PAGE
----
Leviticus 19:33-34; 23:22 — Do not take advantage of foreigners who live among you in your land. Treat them like native-born Israelites, and love them as you love yourself. Remember that you were once foreigners living in the land of Egypt. I am the Lord your God…. When you harvest the crops of your land, do not harvest the grain along the edges of your fields, and do not pick up what the harvesters drop. Leave it for the poor and the foreigners living among you. I am the Lord your God.

Matthew 25:31-40 — But when the Son of Man comes in his glory, and all the angels with him, then he will sit upon his glorious throne. All the nations will be gathered in his presence, and he will separate the people as a shepherd separates the sheep from the goats. He will place the sheep at his right hand and the goats at his left. Then the King will say to those on his right, ‘Come, you who are blessed by my Father, inherit the Kingdom prepared for you from the creation of the world. For I was hungry, and you fed me. I was thirsty, and you gave me a drink. I was a stranger, and you invited me into your home. I was naked, and you gave me clothing. I was sick, and you cared for me. I was in prison, and you visited me.’ Then these righteous ones will reply, ‘Lord, when did we ever see you hungry and feed you? Or thirsty and give you something to drink? Or a stranger and show you hospitality? Or naked and give you clothing? When did we ever see you sick or in prison and visit you?’ And the King will say, ‘I tell you the truth, when you did it to one of the least of these my brothers and sisters, you were doing it to me!’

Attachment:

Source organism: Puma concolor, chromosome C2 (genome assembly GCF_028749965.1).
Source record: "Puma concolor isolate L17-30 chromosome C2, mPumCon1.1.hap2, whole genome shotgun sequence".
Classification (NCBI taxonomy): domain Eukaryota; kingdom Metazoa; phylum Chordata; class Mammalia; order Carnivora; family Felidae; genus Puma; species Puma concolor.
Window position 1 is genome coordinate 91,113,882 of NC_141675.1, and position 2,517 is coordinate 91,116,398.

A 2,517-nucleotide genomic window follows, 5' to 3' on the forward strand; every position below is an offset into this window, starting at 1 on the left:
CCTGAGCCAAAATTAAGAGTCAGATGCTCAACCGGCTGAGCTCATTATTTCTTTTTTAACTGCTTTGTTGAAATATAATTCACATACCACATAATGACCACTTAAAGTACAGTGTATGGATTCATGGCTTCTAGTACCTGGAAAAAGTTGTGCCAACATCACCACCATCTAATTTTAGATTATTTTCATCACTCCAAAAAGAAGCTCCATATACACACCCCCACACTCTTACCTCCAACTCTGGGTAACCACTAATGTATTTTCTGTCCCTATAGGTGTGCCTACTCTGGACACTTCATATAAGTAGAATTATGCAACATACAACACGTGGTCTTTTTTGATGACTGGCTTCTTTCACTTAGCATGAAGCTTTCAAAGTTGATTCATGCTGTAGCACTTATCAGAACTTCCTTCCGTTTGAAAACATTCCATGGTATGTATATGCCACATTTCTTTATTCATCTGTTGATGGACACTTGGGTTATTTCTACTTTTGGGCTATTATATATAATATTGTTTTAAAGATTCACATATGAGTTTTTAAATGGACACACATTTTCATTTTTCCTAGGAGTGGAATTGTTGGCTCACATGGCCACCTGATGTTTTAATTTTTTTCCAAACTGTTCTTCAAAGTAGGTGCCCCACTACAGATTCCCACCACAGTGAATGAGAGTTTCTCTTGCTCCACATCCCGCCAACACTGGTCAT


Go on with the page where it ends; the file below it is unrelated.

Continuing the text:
• Seeking Refuge Discussion Guide — Drawing from history, public policy, psychology, many personal stories and their own unique Christian worldview, three experts from World Relief offer a nuanced and compelling portrayal of the plight of refugees and the extraordinary opportunity we have to love our neighbors as ourselves. Dig deeper, with friends or your Life Group, into the topic of our current refugee crisis by downloading this discussion guide.
  • Refugee Connect — Gateway partners with local organizations who help meet the physical, relational and spiritual needs of refugees right here in Austin. Learn more at about how you can get involved!
  • Germany Go! Team — May 6-13 — Consider joining our Go! Team headed for Germany in 2017 that will be serving refugees in Berlin! Get more details at
  • Give Towards Our 2016 Year-End Goal — Every dollar we receive over our normal operating budget this month will go towards creating safe spaces for refugee families and their children here in Austin and around the world. Our combined goal, for our 3 Austin locations, of $500,000 will create safe places for 2000 refugee children & family members! Learn more & give at


  • Learn more about making a difference in the lives of refugees by working through the SERVE outcome.